What happens when several major installations consolidate into one? Consolidated traffic. Clay Kaserne faced two major traffic issues: 1) An ever-increasing population crowding the streets as more organizations relocate to Clay, and 2) the insane amount of construction in the area clogging those streets, creating bumper-to-bumper traffic akin to New York City rush hour.
The solution? A first-of-its-kind, state-of-the-art automated entry system with reduced physical space, a reduced length-of-response zone where active vehicle barriers are secured to deter threats, and a $6.3 million price tag, which is less than half of what it would normally take to build it.
The Access Control Point, or ACP, at Clay is a large and complex system of duress alarms, barrier controls, instrusion detection, communication and camera-surveillance systems all working together to handle 1,600 vehicles per hour with three automobile lanes, a separate truck search lane, multiple guards at each lane to maximize flow, and separate areas for direct bicycle access and public bus loading and unloading.
March 15, 2015.
Hainerberg Housing, for the first time in its 60+ year history, has a security fence stretching around its entirety, and armed security guards posted at control points to ensure only authorized personnel access the area.
At this time, the main Access Control Point (ACP) is on Washingtonstrasse, below Commissary Hill. An additional, temporary exit-only ACP continues at the other end of Washingtonstrasse, leading out past Texasstrasse to the main road (B455) that heads toward Clay Kaserne. -click here for larger version.
This isn't Hainerberg's first step toward enclosure. After 9/11, bases went on high alert. A security fence was erected around the school, including a locked, barbed-wire gate at the footbridge. The exchange and Taunus theater were enclosed and a manned checkpoint installed at its entrance.
-click here for larger version
The move toward increased security was two-fold. First, the geopolitical landscape pretty much demanded it, with developments from a recently unified Germany (that weren't all positive), and post-9/11 escalating tension on the world stage, so to speak. Secondly, foreign armed forces in NATO-governed countries (including Germany) had an agreement to abide by as early as 1959, with updates in 1971, 1981, 1993 and 1998.
These are commonly called SOFAs, or Status of Forces Agreements. They dictate the terms of operation, juristiction in criminal cases, visas, drivers licenes, all kinds of stuff. They also state that only authorized personnel can use the on-base facilities, including the commissary and exchange, both of which have tax-exempt status in their host country.
Ever since these SOFAs have existed, our installation commanders have been tasked with making sure only authorized personnel get access to these facilities. 'Back in the day' (during the Cold War), the quick flash of an ID to a cashier did the trick. Not so anymore. The more sophisticated the landscape, the more thorough its governing.
Once Wiesbaden began to ready itself to be the new Army Europe Headquarters, consolidation and efficiency became key thrusts in determining what that would look like going forward.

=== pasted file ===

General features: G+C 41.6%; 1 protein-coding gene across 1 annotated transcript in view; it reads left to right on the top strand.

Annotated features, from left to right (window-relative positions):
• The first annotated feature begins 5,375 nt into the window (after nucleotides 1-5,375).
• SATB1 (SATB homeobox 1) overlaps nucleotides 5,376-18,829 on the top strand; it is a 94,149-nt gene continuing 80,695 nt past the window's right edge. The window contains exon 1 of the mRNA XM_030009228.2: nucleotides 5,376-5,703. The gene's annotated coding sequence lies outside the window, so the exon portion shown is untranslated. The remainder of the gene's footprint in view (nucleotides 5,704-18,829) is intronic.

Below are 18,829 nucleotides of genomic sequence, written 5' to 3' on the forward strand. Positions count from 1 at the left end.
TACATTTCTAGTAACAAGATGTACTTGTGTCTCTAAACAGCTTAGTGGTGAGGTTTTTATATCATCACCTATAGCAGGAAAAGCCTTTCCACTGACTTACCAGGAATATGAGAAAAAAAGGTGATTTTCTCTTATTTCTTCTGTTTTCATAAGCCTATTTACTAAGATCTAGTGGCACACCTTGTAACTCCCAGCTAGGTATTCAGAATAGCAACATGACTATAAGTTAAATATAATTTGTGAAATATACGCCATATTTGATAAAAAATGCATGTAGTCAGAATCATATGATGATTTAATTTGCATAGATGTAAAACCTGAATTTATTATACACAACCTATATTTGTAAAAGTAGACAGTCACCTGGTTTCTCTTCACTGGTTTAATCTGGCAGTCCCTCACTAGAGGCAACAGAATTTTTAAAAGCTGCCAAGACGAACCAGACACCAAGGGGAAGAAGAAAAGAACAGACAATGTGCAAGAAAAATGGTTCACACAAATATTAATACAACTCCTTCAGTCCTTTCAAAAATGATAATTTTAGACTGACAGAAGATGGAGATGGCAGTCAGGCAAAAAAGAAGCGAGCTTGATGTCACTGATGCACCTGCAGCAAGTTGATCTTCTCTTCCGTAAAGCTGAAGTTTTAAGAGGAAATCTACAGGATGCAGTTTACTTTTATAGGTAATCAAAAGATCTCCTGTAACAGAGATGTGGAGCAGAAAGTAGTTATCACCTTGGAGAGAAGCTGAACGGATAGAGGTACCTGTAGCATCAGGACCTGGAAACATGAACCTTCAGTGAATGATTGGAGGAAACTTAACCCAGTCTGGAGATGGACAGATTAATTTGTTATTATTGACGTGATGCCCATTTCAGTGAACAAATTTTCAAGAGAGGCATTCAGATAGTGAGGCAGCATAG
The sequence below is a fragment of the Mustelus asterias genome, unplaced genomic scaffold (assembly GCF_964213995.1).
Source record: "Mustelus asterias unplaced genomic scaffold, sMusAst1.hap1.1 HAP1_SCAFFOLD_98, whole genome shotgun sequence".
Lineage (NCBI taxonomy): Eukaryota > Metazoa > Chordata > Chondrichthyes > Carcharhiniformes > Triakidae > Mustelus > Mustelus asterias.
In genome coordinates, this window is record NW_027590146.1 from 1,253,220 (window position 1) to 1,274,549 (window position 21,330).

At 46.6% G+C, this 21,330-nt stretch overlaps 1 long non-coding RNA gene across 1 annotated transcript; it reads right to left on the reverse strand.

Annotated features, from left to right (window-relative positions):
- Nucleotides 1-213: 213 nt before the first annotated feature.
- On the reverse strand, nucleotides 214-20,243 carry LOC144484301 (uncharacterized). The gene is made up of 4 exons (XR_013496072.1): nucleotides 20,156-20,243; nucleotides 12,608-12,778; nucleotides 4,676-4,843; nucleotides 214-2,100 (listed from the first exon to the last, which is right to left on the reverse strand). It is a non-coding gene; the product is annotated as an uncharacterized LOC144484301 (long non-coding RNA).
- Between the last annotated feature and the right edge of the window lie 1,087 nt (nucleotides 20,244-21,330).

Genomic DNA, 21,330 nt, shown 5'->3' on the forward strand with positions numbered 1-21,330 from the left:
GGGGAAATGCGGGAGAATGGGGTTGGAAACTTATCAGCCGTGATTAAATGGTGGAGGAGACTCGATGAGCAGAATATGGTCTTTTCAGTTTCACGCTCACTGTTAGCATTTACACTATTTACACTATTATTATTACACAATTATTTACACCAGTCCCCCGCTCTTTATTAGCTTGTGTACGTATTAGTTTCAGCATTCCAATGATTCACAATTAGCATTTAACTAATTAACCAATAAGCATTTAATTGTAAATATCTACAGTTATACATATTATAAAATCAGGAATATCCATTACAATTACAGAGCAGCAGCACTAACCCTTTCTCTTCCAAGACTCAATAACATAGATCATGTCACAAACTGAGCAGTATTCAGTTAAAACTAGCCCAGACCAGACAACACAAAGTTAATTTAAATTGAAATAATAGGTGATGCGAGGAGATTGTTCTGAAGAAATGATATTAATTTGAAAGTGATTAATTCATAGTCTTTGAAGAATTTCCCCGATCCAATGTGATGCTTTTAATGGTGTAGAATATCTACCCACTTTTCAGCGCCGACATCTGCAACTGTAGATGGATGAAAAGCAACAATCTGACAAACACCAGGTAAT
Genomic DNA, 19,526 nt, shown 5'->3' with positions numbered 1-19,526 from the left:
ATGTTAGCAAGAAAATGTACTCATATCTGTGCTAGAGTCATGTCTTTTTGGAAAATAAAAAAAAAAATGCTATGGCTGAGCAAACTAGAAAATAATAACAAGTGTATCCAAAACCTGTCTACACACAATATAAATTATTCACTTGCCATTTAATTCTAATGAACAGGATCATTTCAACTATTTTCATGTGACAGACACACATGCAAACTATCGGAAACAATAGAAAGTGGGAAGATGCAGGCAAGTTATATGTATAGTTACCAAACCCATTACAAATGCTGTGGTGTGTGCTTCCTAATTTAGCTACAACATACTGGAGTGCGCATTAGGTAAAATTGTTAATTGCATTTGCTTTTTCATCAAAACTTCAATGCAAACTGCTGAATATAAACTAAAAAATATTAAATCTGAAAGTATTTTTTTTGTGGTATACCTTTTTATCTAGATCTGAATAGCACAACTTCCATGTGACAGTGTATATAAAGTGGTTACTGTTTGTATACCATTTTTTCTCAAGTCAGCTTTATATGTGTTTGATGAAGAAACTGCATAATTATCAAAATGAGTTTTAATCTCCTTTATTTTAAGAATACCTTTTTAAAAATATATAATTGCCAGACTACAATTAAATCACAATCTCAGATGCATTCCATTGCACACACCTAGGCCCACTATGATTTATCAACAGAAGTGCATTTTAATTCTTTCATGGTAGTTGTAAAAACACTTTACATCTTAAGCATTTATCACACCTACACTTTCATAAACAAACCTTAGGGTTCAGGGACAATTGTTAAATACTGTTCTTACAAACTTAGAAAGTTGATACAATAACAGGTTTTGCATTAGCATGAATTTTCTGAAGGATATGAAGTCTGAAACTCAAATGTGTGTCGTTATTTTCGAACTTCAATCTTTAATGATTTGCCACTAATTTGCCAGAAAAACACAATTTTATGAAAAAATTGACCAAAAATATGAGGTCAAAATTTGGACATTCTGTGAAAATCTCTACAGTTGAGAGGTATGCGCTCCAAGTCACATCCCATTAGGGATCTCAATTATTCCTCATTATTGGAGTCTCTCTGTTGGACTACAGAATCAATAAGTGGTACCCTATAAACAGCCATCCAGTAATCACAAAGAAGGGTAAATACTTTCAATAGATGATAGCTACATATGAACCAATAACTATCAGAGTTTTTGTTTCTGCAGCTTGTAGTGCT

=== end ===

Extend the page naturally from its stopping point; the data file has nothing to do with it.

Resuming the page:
Staffing and paying for multiple separate security checkpoints around the 40+ U.S. military sites in and around Wiesbaden had to be reined in. The new lodge at Hainerberg eliminated the need to control access to the old American Arms Hotel. Enclosing Hainerberg removed the need to secure separate access to the schools and the exchange.
The moment plans were hatched to build a new exchange in Hainerberg, controlled access was part of those plans. By March 15, 2015, the fencing was in place, and with just one month left before the grand opening, Hainerberg's first ACP went into effect.
The path of the security fence resulted in the loss of Hainerberg's first child care center that had been in operation since at least the 1980s. Located on Washingtonstrasse just past the Floridastrasse turnoff, it was one of the first buildings we all saw as we drove into the housing area.
The location of the flood-prone CDC building presented a problem logistically. It sat before the German-owned Telekom building, which required continued access, so the decision was made for the security fence to cut in front of both buildings, making it necessary for the city of Wiesbaden to extend Abrahamlincolnstrasse down and around to reach both buildings, and also making it necessary for the Army to give the CDC building back to the host nation.
Click here to see bigger image - the security fence cuts right down the length of Washingtonstrasse, between the two streets.
It's easy for the 'old timers' to bellyache about all the change, how unrecognizable so many things are... Without these changes, Wiesbaden probably would have faced the same fate that so many other communities did. Frankfurt... Heidelberg...You know where this is going...
Hainerberg... 1971 vs. 2018 -click here to expand.
Change happens. Some of it we like, some of it we don't. With a little planning, we can still visit our old stomping grounds. If you're traveling to Wiesbaden and want visitor access to Hainerberg, contact us
and we'll see if we can help.
Now... let's go see what all the hoopla is about. Next stop, the new Exchange!